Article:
Everyone has opinions. Some participants inevitably spit out random ideas or unrelated topics during the sessions. As the moderator, you want to encourage participation. When something that you or the session owner deems is not very relevant to the immediate conversation, it is good to have a whiteboard or wall space to write the input on a post-it and put it in the “parking lot” for future consideration. Having the information visible on a board should keep the participant engaged. Make sure to thank the person for their input!
The participants must connect as people as they do with the content. The purpose of this is twofold.
Engagement with the content beyond the workshop will likely be higher if they connected with another participant. If they make a new or enhance an existing connection with a colleague during a workshop, there is a high chance they will stay in touch after the workshop. Given that they are both stakeholders in the success of the workshop’s change, there are more opportunities for informal accountability when the participants connect. For example, Steve, the Head of Finance, talks with Laura, the Head of Procurement, a few weeks after the workshop on a non-related topic. Having gotten along well at the workshop, Laura will feel more comfortable asking Steve what the progress is on his actions.
There is a greater chance of engagement during and after the workshop if participants talk about non-work content. These opportunities can be as simple as dinner together after the first day or as fun as a rope course on Monday before you start to get everyone introduced to each other. I had a workshop this year with an excellent opportunity to meet ahead of the first day. Some participants joined together at 6 am for a 6km run before the first day. I had just started running, and man, was I surprised when some people showed up in their marathon jerseys! It was the first time meeting many of them, but they kept pace with me and cheered me on to their credit. I finished with them, and it has been an inside joke between the six of us for the last few months. These shared stories allow us to remain connected on a personal level.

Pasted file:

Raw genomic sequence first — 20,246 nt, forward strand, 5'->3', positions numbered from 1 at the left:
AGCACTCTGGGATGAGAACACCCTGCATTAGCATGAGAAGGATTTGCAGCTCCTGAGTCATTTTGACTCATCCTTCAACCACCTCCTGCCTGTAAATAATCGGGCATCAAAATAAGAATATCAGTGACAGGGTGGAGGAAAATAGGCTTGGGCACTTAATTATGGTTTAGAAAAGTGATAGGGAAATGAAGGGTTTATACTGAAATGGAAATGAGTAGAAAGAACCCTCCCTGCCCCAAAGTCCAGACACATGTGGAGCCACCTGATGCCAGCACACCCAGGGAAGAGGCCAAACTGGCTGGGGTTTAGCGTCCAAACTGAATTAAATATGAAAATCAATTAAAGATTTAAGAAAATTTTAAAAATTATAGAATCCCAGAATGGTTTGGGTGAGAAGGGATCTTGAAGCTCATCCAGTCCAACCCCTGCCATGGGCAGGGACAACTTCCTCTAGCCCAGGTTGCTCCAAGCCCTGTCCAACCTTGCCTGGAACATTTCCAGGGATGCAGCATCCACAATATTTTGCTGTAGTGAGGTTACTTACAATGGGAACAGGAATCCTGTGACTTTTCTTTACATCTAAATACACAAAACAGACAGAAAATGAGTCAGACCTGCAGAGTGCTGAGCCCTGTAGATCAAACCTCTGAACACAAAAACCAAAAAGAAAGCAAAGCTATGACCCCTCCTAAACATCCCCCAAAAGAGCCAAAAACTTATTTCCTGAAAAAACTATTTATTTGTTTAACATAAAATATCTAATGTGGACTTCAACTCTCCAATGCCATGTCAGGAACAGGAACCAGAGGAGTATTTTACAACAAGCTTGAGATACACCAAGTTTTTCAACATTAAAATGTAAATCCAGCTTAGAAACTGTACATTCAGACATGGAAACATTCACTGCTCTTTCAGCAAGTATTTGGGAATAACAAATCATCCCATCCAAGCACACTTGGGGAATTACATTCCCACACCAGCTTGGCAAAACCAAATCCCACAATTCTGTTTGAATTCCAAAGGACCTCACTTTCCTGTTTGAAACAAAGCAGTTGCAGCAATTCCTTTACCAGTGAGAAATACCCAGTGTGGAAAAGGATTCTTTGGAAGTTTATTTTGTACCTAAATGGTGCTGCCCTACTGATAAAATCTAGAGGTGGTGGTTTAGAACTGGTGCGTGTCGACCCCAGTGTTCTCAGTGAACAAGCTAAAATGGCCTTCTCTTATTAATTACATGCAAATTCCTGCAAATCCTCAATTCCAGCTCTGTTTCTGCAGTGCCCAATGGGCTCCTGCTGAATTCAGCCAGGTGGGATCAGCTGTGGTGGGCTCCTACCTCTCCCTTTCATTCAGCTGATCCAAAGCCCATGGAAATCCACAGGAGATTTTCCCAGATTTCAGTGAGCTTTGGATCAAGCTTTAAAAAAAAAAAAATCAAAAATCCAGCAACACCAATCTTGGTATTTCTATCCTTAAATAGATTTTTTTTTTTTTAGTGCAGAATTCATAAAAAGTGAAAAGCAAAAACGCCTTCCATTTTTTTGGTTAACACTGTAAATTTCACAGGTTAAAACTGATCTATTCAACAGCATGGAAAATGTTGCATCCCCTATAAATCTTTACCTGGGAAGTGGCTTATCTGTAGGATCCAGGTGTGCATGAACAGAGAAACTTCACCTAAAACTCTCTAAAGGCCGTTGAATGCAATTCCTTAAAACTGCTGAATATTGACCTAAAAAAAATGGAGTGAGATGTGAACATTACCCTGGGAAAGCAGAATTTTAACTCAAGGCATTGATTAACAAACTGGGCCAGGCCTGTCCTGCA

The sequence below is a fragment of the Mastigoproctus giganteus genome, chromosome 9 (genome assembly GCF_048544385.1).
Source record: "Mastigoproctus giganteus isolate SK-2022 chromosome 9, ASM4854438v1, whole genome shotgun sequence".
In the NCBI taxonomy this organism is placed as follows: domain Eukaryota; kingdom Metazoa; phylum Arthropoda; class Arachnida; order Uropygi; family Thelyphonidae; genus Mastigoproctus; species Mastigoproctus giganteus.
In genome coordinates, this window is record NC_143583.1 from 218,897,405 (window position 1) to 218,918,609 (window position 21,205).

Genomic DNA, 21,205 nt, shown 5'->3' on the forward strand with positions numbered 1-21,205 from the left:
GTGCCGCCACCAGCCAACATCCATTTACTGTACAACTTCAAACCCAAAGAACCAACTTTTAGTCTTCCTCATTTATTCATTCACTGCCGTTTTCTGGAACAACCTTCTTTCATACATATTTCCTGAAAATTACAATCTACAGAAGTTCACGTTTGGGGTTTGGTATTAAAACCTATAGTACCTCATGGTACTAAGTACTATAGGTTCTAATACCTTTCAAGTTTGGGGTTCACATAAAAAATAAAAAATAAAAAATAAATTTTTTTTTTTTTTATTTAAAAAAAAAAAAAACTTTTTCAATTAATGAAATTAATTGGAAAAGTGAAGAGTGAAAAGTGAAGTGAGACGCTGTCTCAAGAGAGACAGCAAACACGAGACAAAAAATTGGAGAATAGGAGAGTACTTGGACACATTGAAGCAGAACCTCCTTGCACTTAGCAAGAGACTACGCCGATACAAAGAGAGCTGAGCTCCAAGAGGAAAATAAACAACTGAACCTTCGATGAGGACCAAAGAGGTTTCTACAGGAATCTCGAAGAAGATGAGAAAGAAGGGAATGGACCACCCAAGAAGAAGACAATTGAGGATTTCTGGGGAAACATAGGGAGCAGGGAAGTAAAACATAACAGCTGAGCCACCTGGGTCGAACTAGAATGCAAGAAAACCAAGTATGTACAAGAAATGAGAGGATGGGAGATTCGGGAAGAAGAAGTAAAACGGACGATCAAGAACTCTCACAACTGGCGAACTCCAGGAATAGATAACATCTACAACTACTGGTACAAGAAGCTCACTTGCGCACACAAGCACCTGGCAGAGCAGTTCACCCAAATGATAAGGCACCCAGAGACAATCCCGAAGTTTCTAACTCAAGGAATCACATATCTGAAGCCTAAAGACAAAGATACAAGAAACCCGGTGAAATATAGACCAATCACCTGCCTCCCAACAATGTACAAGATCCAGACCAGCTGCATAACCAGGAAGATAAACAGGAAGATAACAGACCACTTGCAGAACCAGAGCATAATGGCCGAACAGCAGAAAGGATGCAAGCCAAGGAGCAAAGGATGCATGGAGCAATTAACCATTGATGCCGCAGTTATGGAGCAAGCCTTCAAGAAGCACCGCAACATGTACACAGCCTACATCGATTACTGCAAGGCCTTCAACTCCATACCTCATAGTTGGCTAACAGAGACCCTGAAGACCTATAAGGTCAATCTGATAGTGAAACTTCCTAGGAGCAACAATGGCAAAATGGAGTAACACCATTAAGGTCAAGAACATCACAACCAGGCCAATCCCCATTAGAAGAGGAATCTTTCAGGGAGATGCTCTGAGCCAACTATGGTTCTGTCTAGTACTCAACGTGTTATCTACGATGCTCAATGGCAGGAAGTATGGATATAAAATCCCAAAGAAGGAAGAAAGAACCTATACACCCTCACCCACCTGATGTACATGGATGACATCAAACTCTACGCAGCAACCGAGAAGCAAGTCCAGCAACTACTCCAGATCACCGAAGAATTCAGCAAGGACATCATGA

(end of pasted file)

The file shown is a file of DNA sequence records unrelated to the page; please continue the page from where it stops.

Therefore, try to plan some dinners or fun activities to learn about each other personally to get everyone more comfortable to open up and share their opinions in the sessions. Try to target these as early on in the schedule as possible.
As a workshop moderator, one of your essential functions is to prepare the participants’ follow-ups when the workshop closes. Just like you managed the pre-work during the preparation stage, it is also paramount that you collect and collate the actions required by each participant to ensure the activation of the workshop’s outputs.
I have created a simple Activation tab in my workshop workbook template to see the format of the follow-up actions you should be documenting. I want to point out two overlooked sources of follow-up actions, in any case.
Come back to the parking lot at the end of the workshop and write down the parking lot into actions and assign them to the requestor or the appropriate person to follow up. Ensure the participants know all inputs receive actions to ensure they will be engaged in the next workshop.
Make sure King Solomon’s decisions that need additional approval for are given actions for further confirmation. Therefore, before other work progresses, all findings are confirmed.
It is best if you, as the moderator or an appointed helper, set aside time in the last section of the workshop to document the Activation log so that when you close the workshop, you can share the preliminary list with the participants. Make sure they understand that the work does not stop there and that if they have concerns about their ability to complete their tasks, they raise them accordingly. Also, it is your responsibility as moderator to set the follow-up communication. At the very least, align on a call within the next three weeks for stakeholders to update on the progress of the follow-up actions. Or, if your team is using task management software, get everyone’s agreement on who, when and how to update the tool.
Running a workshop with a dozen leaders in your company can be difficult. Running a successful workshop with a dozen leaders in your company is even more difficult. However, if you stick to a formula and structure that keeps all the stakeholders engaged in producing the agreed outputs and achieving the objective, you will get calls to run other workshops in no time. Practice your influencing, organization, and networking skills all together by volunteering to manage a workshop for your team in 2022!
Best of luck, and comment on how it turned out!